Content » Vol 101, January

Investigative Report

Deficiency of Cathelicidin-related Antimicrobial Peptide Promotes Skin Papillomatosis in Mus musculus Papillomavirus 1-infected Mice

Sonja Dorfer, Katharina Strasser, Siegfried Reipert, Michael B. Fischer, Saeed Shafti-Keramat, Michael Bonelli, Georg Schröckenfuchs, Wolfgang Bauer, Stefanie Kancz, Lena Müller, Alessandra Handisurya
DOI: 10.2340/00015555-3733


Cathelicidins have been reported to inhibit human papillomavirus infection in vitro; however, nothing is known about their activity in vivo. In this study, experimental skin infection with Mus musculus papillomavirus 1 resulted in robust development of cutaneous papillomas in cyclosporine A-treated C57BL/6J mice deficient for the murine cathelicidin-related antimicrobial peptide (CRAMP), in contrast to wild-type controls. Analysis of the underlying mechanisms revealed moderate disruption of virion integrity and lack of interference with viral entry and intracellular trafficking by a synthetic CRAMP peptide. Differences in the immune response to Mus musculus papillomavirus 1 infection were observed between CRAMP-deficient and wild-type mice. These included a stronger reduction in CD4+ and CD8+ T-cell numbers in infected skin, and lack of Mus musculus papillomavirus 1-specific neutralizing antibodies in response to cyclosporine A in the absence of endogenous CRAMP. CRAMP has modest direct anti-papillomaviral effects in vitro, but exerts protective functions against Mus musculus papillomavirus 1 skin infection and disease development in vivo, primarily by modulation of cellular and humoral immunity.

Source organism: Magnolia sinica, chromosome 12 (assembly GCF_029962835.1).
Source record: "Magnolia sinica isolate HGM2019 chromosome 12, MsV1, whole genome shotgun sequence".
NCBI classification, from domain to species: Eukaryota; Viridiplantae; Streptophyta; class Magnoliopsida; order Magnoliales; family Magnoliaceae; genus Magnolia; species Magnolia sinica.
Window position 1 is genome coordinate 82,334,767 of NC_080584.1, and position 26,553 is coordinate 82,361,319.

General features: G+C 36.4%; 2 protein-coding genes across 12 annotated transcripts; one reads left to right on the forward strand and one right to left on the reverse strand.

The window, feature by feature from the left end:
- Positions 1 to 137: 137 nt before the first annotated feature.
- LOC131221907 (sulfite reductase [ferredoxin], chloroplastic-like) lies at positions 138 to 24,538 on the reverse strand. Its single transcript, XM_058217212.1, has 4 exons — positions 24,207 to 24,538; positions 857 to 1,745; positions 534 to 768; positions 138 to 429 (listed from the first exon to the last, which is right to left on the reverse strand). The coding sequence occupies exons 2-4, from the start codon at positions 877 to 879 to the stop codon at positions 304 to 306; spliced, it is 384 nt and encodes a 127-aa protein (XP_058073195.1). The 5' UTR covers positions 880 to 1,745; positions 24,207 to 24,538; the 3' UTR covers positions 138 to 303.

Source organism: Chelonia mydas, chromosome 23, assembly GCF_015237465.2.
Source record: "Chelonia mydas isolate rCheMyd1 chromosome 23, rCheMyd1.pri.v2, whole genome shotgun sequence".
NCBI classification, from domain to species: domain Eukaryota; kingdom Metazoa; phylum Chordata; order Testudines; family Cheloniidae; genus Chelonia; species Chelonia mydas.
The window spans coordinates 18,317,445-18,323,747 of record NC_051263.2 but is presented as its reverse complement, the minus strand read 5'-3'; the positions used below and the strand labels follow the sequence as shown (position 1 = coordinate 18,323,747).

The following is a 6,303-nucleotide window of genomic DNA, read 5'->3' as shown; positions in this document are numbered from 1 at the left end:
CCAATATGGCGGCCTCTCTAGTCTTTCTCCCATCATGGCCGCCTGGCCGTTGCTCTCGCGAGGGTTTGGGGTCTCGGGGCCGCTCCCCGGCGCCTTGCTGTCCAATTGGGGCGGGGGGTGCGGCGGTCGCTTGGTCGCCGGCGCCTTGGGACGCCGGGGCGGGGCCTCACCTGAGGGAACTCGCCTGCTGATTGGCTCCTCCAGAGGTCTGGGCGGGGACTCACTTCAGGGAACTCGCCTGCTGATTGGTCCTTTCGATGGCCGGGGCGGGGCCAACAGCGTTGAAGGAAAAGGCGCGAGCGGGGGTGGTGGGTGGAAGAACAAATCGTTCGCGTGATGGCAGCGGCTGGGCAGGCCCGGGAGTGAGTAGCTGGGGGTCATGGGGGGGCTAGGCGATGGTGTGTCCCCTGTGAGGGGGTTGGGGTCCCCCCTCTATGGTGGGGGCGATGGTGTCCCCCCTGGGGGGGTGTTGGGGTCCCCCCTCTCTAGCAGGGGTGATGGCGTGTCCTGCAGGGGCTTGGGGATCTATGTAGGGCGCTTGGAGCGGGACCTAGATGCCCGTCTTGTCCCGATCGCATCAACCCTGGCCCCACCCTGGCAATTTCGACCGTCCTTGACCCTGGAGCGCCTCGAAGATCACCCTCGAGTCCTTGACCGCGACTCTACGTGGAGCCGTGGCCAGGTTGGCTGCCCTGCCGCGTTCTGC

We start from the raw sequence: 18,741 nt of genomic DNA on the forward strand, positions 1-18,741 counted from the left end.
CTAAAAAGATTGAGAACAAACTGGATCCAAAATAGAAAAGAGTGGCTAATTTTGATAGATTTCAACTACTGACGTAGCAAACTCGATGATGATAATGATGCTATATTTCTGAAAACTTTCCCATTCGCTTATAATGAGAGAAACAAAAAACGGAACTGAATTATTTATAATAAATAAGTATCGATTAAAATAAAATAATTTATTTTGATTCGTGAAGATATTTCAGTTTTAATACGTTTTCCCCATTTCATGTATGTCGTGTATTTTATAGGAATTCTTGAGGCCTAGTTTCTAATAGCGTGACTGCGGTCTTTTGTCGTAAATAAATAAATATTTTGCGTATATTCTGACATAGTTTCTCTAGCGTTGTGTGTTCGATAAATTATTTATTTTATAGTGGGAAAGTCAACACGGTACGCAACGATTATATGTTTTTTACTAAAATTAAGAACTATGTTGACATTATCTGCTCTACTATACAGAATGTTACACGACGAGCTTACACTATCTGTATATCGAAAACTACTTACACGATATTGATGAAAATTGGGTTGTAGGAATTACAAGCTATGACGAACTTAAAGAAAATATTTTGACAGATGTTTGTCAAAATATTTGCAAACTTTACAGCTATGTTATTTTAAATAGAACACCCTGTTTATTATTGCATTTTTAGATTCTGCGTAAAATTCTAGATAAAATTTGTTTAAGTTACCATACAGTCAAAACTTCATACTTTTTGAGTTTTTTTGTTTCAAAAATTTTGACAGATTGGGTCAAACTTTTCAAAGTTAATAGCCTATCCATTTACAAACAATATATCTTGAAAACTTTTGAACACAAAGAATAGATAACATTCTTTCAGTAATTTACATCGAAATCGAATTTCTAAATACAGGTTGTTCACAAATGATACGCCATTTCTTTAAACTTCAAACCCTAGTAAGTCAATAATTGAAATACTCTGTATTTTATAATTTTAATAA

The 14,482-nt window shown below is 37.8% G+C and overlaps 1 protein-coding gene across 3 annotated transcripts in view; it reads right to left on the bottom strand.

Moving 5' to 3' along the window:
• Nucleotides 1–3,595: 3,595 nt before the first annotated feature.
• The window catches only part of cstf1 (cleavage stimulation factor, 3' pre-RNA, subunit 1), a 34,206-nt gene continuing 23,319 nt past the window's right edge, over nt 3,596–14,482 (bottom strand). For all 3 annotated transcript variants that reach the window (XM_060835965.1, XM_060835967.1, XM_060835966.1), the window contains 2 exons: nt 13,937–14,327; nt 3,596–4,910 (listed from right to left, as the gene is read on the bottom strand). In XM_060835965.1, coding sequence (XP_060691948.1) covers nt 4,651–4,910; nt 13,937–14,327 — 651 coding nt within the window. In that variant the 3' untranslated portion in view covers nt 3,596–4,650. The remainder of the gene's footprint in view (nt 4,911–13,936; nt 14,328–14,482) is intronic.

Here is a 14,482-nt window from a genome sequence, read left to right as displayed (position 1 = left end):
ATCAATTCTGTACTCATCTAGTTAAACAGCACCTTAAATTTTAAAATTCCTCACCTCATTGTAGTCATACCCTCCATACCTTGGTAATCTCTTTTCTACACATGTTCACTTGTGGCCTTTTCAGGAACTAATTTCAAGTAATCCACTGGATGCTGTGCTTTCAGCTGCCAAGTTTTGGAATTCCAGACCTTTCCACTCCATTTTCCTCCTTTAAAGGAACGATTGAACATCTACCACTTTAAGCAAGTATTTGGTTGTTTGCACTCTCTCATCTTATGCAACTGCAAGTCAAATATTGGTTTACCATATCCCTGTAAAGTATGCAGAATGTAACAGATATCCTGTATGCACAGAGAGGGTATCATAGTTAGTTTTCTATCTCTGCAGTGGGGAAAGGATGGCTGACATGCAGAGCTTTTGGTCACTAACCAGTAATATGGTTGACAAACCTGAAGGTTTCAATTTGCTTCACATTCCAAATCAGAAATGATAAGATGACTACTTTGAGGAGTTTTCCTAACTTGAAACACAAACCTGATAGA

Cathelicidins are host defence (antimicrobial) peptides. This study demonstrates that mice, which lack the murine cathelicidin-related antimicrobial peptide in their skin and immune cells, consistently developed large papillomas on the skin after infection with a mouse papillomavirus and concomitant immunosuppression. In contrast, the presence of cathelicidin-related antimicrobial peptide in control mice was protective against development of skin papillomas. The cathelicidin-related antimicrobial peptide-mediated protection against papillomavirus skin infection and associated disease was mediated by modulation of the host’s immune system. These results indicate cathelicidins as important targets for future anti-papillomaviral compounds.

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